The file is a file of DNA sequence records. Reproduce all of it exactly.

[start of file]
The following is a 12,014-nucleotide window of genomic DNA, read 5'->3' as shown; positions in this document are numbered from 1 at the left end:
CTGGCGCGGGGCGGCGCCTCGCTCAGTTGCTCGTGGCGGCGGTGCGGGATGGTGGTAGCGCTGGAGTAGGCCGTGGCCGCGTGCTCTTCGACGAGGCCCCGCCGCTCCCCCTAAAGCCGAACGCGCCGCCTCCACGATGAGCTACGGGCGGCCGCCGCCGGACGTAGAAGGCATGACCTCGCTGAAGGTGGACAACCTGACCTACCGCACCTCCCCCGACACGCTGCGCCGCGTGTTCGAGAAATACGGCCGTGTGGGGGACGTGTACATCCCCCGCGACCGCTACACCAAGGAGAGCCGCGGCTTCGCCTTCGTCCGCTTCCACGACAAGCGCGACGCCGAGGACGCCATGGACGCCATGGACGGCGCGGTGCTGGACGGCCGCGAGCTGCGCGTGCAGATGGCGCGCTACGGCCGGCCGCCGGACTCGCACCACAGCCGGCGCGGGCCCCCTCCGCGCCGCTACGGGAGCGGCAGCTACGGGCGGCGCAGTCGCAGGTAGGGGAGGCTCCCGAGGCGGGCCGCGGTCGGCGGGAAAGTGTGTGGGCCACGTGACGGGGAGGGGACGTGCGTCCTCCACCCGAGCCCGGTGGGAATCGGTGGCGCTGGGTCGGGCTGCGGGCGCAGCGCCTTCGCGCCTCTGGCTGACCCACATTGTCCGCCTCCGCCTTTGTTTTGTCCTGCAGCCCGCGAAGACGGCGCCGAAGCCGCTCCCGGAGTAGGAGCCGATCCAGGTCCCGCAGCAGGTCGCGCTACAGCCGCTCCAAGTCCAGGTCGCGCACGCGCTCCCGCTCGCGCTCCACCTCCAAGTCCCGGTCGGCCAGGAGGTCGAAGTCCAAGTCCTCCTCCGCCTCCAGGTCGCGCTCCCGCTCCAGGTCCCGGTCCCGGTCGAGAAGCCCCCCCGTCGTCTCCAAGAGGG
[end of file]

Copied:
The following is a 12,014-nucleotide window of genomic DNA, read 5'->3' as shown; positions in this document are numbered from 1 at the left end:
CTGGCGCGGGGCGGCGCCTCGCTCAGTTGCTCGTGGCGGCGGTGCGGGATGGTGGTAGCGCTGGAGTAGGCCGTGGCCGCGTGCTCTTCGACGAGGCCCCGCCGCTCCCCCTAAAGCCGAACGCGCCGCCTCCACGATGAGCTACGGGCGGCCGCCGCCGGACGTAGAAGGCATGACCTCGCTGAAGGTGGACAACCTGACCTACCGCACCTCCCCCGACACGCTGCGCCGCGTGTTCGAGAAATACGGCCGTGTGGGGGACGTGTACATCCCCCGCGACCGCTACACCAAGGAGAGCCGCGGCTTCGCCTTCGTCCGCTTCCACGACAAGCGCGACGCCGAGGACGCCATGGACGCCATGGACGGCGCGGTGCTGGACGGCCGCGAGCTGCGCGTGCAGATGGCGCGCTACGGCCGGCCGCCGGACTCGCACCACAGCCGGCGCGGGCCCCCTCCGCGCCGCTACGGGAGCGGCAGCTACGGGCGGCGCAGTCGCAGGTAGGGGAGGCTCCCGAGGCGGGCCGCGGTCGGCGGGAAAGTGTGTGGGCCACGTGACGGGGAGGGGACGTGCGTCCTCCACCCGAGCCCGGTGGGAATCGGTGGCGCTGGGTCGGGCTGCGGGCGCAGCGCCTTCGCGCCTCTGGCTGACCCACATTGTCCGCCTCCGCCTTTGTTTTGTCCTGCAGCCCGCGAAGACGGCGCCGAAGCCGCTCCCGGAGTAGGAGCCGATCCAGGTCCCGCAGCAGGTCGCGCTACAGCCGCTCCAAGTCCAGGTCGCGCACGCGCTCCCGCTCGCGCTCCACCTCCAAGTCCCGGTCGGCCAGGAGGTCGAAGTCCAAGTCCTCCTCCGCCTCCAGGTCGCGCTCCCGCTCCAGGTCCCGGTCCCGGTCGAGAAGCCCCCCCGTCGTCTCCAAGAGGG